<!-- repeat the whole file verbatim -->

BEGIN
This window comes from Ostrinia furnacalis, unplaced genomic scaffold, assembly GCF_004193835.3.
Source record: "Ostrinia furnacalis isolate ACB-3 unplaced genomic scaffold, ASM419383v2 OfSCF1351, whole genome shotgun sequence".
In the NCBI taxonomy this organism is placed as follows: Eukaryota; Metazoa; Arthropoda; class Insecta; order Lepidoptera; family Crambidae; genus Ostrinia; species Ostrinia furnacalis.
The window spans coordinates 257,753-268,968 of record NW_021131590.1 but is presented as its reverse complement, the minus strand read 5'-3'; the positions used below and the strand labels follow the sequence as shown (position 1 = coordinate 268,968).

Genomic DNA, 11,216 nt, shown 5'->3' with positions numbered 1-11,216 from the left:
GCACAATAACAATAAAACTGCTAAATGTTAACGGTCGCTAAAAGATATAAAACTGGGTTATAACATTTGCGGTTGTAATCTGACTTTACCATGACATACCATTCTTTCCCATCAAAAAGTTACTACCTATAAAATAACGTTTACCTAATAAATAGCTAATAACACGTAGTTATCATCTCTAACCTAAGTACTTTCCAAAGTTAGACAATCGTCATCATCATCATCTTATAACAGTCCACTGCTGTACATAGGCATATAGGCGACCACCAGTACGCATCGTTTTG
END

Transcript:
This window comes from Ostrinia furnacalis, unplaced genomic scaffold, assembly GCF_004193835.3.
Source record: "Ostrinia furnacalis isolate ACB-3 unplaced genomic scaffold, ASM419383v2 OfSCF1351, whole genome shotgun sequence".
In the NCBI taxonomy this organism is placed as follows: Eukaryota; Metazoa; Arthropoda; class Insecta; order Lepidoptera; family Crambidae; genus Ostrinia; species Ostrinia furnacalis.
The window spans coordinates 257,753-268,968 of record NW_021131590.1 but is presented as its reverse complement, the minus strand read 5'-3'; the positions used below and the strand labels follow the sequence as shown (position 1 = coordinate 268,968).

Genomic DNA, 11,216 nt, shown 5'->3' with positions numbered 1-11,216 from the left:
GCACAATAACAATAAAACTGCTAAATGTTAACGGTCGCTAAAAGATATAAAACTGGGTTATAACATTTGCGGTTGTAATCTGACTTTACCATGACATACCATTCTTTCCCATCAAAAAGTTACTACCTATAAAATAACGTTTACCTAATAAATAGCTAATAACACGTAGTTATCATCTCTAACCTAAGTACTTTCCAAAGTTAGACAATCGTCATCATCATCATCTTATAACAGTCCACTGCTGTACATAGGCATATAGGCGACCACCAGTACGCATCGTTTTG